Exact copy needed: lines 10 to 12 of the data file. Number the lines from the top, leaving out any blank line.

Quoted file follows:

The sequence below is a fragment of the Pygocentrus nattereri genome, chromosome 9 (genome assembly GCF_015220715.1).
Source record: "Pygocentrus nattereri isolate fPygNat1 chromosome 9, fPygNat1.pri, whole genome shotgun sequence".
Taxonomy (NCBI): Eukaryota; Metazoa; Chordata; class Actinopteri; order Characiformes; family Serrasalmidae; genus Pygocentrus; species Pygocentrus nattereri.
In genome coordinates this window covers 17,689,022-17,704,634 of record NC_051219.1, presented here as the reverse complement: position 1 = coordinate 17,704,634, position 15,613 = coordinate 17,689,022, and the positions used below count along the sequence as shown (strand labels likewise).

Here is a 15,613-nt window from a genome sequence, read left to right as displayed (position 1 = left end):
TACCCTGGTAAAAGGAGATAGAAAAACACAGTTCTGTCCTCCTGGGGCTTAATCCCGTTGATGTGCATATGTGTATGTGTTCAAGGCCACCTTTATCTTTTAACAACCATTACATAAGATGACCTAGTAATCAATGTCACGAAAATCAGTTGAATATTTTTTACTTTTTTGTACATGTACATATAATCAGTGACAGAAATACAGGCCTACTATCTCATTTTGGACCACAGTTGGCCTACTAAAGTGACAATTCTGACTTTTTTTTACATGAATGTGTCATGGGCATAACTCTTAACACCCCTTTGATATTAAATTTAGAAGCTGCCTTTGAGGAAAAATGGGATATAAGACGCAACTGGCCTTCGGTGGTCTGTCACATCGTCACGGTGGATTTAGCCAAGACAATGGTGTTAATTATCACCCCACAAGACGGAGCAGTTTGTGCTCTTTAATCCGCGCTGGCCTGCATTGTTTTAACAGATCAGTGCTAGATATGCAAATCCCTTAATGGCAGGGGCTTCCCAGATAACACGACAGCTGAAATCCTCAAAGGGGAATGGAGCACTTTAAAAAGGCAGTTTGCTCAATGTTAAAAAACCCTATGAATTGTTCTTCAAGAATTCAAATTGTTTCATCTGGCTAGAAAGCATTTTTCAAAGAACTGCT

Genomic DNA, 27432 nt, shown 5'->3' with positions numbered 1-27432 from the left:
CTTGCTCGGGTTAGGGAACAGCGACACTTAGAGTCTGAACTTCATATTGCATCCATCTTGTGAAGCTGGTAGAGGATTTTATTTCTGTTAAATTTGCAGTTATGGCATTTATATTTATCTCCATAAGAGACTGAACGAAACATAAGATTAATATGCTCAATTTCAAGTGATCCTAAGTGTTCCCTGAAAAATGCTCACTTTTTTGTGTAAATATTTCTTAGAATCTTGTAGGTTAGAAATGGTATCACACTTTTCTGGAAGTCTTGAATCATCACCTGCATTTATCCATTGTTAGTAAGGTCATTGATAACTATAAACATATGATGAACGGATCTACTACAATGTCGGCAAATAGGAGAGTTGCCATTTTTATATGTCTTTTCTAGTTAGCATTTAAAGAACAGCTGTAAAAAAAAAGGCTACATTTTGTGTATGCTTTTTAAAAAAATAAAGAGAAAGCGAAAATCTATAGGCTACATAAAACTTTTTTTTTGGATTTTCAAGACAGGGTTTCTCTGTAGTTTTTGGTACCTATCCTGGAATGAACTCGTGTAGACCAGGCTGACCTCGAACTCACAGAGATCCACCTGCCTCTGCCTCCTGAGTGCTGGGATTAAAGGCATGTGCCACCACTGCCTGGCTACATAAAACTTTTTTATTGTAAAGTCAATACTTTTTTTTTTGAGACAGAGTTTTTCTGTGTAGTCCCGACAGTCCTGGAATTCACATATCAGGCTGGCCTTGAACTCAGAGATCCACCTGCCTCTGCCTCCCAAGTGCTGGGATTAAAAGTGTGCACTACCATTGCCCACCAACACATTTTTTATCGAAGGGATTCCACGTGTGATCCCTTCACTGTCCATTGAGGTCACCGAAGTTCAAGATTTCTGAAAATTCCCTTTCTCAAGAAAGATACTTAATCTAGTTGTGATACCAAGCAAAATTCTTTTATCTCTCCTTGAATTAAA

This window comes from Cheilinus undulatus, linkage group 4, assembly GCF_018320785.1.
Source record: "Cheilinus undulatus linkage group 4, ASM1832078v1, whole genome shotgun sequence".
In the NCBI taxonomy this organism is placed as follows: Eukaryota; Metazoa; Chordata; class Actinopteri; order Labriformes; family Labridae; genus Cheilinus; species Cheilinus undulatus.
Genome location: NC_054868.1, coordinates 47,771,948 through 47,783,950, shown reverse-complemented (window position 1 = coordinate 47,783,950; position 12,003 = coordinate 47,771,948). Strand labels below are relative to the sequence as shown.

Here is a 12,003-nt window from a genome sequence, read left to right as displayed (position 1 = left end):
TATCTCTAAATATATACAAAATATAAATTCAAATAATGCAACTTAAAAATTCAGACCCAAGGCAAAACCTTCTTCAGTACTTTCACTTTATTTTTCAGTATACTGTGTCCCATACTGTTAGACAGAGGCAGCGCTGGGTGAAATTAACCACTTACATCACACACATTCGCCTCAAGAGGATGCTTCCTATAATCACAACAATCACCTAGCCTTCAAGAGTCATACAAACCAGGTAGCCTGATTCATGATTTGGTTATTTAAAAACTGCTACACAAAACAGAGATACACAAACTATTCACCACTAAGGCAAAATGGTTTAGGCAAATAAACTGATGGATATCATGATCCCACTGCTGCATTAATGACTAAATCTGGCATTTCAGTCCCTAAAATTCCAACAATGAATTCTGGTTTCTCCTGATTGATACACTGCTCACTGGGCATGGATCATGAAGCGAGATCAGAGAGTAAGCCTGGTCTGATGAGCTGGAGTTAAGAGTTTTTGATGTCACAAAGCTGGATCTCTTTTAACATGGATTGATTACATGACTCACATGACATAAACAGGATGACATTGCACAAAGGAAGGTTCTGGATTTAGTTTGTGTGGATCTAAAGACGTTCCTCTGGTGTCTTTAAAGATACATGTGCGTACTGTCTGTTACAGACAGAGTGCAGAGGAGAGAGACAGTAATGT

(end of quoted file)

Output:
Source record: "Cheilinus undulatus linkage group 4, ASM1832078v1, whole genome shotgun sequence".
In the NCBI taxonomy this organism is placed as follows: Eukaryota; Metazoa; Chordata; class Actinopteri; order Labriformes; family Labridae; genus Cheilinus; species Cheilinus undulatus.
Genome location: NC_054868.1, coordinates 47,771,948 through 47,783,950, shown reverse-complemented (window position 1 = coordinate 47,783,950; position 12,003 = coordinate 47,771,948). Strand labels below are relative to the sequence as shown.